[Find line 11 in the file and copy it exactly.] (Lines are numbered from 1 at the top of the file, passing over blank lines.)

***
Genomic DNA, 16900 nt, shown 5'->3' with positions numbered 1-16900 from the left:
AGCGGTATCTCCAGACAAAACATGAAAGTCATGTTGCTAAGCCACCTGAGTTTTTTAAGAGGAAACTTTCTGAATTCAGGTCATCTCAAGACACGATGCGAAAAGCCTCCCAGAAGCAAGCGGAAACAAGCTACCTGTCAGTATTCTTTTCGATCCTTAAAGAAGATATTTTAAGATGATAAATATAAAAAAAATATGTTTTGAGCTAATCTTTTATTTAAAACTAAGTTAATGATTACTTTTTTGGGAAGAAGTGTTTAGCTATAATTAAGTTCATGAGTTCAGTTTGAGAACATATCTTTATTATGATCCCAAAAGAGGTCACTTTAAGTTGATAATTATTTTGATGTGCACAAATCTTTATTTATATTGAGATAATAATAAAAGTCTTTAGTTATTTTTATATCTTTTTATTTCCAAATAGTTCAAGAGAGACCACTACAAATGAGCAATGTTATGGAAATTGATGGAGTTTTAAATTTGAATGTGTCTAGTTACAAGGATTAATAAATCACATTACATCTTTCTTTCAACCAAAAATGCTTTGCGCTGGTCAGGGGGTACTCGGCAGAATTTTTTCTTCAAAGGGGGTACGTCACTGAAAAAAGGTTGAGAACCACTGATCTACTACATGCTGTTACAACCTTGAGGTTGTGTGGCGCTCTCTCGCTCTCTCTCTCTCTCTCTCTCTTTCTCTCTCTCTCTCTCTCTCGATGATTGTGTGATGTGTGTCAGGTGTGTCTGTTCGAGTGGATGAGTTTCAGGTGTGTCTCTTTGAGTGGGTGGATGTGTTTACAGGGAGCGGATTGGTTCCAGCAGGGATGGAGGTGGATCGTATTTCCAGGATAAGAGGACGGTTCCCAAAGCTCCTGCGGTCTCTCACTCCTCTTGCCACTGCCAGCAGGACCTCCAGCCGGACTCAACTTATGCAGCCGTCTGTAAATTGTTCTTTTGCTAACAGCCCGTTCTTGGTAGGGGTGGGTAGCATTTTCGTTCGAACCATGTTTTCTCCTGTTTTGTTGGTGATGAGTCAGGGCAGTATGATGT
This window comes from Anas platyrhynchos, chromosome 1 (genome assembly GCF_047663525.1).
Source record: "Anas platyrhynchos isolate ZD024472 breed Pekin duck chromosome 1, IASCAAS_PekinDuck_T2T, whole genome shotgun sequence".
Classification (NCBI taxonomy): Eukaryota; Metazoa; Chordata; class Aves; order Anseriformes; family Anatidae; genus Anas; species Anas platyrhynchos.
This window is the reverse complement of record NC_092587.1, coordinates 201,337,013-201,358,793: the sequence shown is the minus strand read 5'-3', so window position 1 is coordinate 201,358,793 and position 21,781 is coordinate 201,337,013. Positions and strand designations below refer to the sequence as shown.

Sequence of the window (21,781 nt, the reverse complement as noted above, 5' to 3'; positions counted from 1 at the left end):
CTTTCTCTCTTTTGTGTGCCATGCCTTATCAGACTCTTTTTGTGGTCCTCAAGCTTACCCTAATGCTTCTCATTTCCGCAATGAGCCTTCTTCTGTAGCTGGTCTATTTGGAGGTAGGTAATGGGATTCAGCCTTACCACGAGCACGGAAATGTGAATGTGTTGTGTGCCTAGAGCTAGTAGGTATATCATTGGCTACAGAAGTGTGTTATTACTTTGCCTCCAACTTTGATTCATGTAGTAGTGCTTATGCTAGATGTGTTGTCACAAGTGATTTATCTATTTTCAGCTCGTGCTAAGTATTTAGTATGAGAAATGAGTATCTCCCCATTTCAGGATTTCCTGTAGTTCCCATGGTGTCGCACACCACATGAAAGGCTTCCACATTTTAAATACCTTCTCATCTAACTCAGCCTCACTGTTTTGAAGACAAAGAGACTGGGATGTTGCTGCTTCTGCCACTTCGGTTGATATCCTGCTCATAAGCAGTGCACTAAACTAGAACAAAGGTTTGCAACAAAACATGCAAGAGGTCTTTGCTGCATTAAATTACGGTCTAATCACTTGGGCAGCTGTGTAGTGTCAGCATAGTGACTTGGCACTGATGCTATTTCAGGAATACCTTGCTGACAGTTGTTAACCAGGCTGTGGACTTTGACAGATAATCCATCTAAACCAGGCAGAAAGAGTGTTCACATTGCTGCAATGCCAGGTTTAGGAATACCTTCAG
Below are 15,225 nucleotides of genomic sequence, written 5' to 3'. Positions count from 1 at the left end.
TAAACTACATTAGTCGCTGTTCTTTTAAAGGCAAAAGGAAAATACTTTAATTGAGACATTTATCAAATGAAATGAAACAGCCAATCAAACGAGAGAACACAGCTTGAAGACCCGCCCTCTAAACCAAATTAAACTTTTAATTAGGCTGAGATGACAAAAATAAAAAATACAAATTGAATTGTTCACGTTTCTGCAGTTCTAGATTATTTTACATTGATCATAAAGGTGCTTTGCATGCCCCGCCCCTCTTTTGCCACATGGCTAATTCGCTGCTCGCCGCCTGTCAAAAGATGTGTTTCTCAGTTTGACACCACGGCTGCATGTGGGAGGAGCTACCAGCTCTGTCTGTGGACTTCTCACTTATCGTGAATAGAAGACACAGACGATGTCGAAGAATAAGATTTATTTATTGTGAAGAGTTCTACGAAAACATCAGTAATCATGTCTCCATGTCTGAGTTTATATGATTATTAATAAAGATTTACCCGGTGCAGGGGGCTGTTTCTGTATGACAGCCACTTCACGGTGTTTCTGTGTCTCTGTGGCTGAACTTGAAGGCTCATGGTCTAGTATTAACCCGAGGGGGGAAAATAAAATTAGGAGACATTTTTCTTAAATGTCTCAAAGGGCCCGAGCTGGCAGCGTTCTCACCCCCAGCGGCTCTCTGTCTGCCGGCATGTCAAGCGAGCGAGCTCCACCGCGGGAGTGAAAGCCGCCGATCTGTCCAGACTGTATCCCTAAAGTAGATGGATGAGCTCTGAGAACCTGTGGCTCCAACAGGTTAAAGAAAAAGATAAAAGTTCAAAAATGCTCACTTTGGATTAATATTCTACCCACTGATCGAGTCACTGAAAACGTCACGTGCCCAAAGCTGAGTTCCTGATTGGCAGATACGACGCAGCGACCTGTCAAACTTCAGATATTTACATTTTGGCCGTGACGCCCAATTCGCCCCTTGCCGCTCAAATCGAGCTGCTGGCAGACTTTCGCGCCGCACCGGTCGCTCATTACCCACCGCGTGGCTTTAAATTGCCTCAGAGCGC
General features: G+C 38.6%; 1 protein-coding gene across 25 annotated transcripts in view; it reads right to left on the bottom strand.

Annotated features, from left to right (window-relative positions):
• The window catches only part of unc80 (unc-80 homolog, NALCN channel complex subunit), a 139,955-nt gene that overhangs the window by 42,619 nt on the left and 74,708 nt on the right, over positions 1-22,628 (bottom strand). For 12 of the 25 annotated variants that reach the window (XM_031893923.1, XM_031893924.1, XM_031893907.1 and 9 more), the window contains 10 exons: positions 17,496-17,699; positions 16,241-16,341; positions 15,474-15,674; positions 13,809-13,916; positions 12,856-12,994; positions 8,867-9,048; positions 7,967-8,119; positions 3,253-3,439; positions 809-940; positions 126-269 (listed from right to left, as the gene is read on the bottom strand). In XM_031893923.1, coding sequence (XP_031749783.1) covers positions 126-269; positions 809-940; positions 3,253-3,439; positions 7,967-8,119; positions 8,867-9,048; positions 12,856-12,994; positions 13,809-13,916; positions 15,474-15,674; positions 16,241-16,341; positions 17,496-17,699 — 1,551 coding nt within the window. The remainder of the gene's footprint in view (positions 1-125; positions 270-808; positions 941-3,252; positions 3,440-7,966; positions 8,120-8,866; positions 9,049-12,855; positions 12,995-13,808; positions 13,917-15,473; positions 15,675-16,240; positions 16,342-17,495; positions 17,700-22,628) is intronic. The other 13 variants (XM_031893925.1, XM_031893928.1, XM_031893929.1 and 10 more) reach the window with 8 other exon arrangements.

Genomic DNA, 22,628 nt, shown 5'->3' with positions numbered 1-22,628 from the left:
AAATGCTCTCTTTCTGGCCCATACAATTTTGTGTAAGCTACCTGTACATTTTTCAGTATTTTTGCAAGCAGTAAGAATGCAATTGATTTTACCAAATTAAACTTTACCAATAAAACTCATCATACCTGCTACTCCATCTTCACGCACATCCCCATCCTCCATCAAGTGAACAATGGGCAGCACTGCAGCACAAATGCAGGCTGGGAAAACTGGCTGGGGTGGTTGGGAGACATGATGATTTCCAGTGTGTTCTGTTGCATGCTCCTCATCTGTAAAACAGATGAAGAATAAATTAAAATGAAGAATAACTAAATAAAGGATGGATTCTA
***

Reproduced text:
General features: G+C 38.6%; 1 protein-coding gene across 25 annotated transcripts in view; it reads right to left on the bottom strand.